Crowdfunding Comes To The Rescue Of The U.S EconomyBY: Lindsay ONeal | June 30, 2012
Small business is and has always been the backbone of America’s economy. From first colonies to our current economic recovery, small businesses and the entrepreneurs who start them, have been fundamental to the economic, cultural, and political progress of the United States. In fact today, small businesses account for 65 percent of new jobs and 99.7 percent of over all employer firms. Interestingly enough, small businesses employ 43 percent of high-tech workers and their employers produce 13x more patents than employees of larger corporations.
Despite their key role in our recovery, entrepreneurs looking to found small businesses encounter extreme hurdles when it comes to funding their ventures. With investment headline after investment headline on Techli and other technology publications, it’s easy to forget that only one percent of the U.S. population has access to accredited venture capitalists and investors and 95 percent of business plans seen by investors are ultimately rejected. With limited access to investor capitol and bank loans becoming harder and harder to come by, entrepreneurs can have a hard time getting off their ideas off the ground.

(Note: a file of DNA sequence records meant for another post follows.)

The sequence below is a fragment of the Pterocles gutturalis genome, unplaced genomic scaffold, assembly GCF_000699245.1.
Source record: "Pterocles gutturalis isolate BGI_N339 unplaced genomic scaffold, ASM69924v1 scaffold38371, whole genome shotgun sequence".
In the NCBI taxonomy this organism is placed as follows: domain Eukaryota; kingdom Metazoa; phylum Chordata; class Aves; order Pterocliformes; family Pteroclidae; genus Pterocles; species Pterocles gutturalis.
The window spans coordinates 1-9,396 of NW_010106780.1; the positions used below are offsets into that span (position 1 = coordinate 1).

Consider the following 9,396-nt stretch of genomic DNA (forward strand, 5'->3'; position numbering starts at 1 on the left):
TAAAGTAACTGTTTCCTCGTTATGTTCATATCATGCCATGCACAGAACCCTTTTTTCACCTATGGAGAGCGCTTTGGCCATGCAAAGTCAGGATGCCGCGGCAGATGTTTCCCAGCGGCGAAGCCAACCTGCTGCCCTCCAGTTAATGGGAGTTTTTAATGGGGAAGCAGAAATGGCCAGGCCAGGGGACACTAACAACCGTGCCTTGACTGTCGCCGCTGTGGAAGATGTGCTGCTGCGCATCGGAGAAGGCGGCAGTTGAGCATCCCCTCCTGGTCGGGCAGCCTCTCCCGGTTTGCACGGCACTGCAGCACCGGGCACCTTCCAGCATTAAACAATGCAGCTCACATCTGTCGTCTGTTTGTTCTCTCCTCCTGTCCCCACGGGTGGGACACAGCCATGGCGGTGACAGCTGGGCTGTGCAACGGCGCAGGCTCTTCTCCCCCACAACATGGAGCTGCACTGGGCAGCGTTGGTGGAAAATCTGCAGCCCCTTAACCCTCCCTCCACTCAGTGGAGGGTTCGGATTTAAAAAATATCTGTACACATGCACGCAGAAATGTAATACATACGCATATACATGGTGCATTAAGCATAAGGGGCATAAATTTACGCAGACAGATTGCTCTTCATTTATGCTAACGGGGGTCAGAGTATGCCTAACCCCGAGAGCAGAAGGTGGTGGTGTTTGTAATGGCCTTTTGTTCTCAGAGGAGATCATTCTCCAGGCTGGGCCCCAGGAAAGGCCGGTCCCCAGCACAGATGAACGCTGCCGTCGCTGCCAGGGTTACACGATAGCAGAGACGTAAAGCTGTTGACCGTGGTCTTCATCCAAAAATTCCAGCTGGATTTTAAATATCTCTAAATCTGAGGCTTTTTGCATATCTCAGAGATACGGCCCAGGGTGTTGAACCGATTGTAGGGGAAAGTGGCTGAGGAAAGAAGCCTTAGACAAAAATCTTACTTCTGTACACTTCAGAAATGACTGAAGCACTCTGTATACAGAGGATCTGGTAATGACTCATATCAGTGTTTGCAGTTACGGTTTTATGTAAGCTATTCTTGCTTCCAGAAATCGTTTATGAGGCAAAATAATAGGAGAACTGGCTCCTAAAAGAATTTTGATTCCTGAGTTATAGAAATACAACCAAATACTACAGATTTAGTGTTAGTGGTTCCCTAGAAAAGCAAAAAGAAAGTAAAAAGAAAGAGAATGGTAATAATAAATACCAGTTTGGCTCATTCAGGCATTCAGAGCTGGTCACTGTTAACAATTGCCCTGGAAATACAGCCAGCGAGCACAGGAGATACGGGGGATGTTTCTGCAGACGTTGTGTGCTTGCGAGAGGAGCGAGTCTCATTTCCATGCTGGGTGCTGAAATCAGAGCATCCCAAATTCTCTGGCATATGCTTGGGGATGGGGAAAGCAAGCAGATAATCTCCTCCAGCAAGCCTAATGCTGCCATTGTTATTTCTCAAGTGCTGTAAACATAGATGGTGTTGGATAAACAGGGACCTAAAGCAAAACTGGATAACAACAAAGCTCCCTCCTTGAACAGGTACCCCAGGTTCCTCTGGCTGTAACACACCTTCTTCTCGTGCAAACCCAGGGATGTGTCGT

However, the expanding crowdfunding industry is set to disrupt the way entrepreneurs and small businesses do business. As a part of the as part of the JOBS (Jumpstart Our Business Startups) Act signed months ago, a new crowdfunding bill was signed into law that could change the fabric on entrepreneurship in this country. The bill removes restrictions of who can invest, allowing any one person to invest $10,000 or 10 percent of the annual income, whichever is more, in any startup or business raising $1 million or less. However, all fundraising must go through a registered crowdfunding platform like Kickstarter.
The below infographic from RockPost shows the deep need for an infusion in small business capitol and the importance of this vital sector of our economy.
Bolstr.com has cracked the code on how to make crowdfunding possible under today's regulatory laws in advance of the Jobs Act becoming effective. On Bolstr both unaccredited and accredited investors have the ability to invest in small businesses in their community and own an actual stake in that business. Charlie Tribbett Co-founder, Bolstr